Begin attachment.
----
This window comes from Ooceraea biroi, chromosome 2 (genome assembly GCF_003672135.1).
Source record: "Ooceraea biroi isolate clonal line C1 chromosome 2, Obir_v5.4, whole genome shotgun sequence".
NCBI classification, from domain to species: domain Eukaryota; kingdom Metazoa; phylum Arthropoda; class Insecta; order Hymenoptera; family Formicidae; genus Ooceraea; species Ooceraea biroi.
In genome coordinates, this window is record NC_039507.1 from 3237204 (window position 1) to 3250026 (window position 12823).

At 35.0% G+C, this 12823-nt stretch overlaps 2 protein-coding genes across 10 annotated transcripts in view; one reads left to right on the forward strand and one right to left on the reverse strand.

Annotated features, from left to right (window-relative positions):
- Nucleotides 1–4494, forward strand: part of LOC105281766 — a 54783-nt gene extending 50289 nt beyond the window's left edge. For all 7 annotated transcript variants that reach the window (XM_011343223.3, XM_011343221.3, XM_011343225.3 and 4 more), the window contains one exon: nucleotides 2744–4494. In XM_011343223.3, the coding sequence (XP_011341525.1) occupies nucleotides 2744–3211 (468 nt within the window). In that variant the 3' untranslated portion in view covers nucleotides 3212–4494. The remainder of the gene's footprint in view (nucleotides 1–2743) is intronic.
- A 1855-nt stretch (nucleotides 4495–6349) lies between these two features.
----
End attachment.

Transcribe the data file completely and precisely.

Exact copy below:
This window comes from Ooceraea biroi, chromosome 2 (genome assembly GCF_003672135.1).
Source record: "Ooceraea biroi isolate clonal line C1 chromosome 2, Obir_v5.4, whole genome shotgun sequence".
NCBI classification, from domain to species: domain Eukaryota; kingdom Metazoa; phylum Arthropoda; class Insecta; order Hymenoptera; family Formicidae; genus Ooceraea; species Ooceraea biroi.
In genome coordinates, this window is record NC_039507.1 from 3237204 (window position 1) to 3250026 (window position 12823).

At 35.0% G+C, this 12823-nt stretch overlaps 2 protein-coding genes across 10 annotated transcripts in view; one reads left to right on the forward strand and one right to left on the reverse strand.

Annotated features, from left to right (window-relative positions):
- Nucleotides 1–4494, forward strand: part of LOC105281766 — a 54783-nt gene extending 50289 nt beyond the window's left edge. For all 7 annotated transcript variants that reach the window (XM_011343223.3, XM_011343221.3, XM_011343225.3 and 4 more), the window contains one exon: nucleotides 2744–4494. In XM_011343223.3, the coding sequence (XP_011341525.1) occupies nucleotides 2744–3211 (468 nt within the window). In that variant the 3' untranslated portion in view covers nucleotides 3212–4494. The remainder of the gene's footprint in view (nucleotides 1–2743) is intronic.
- A 1855-nt stretch (nucleotides 4495–6349) lies between these two features.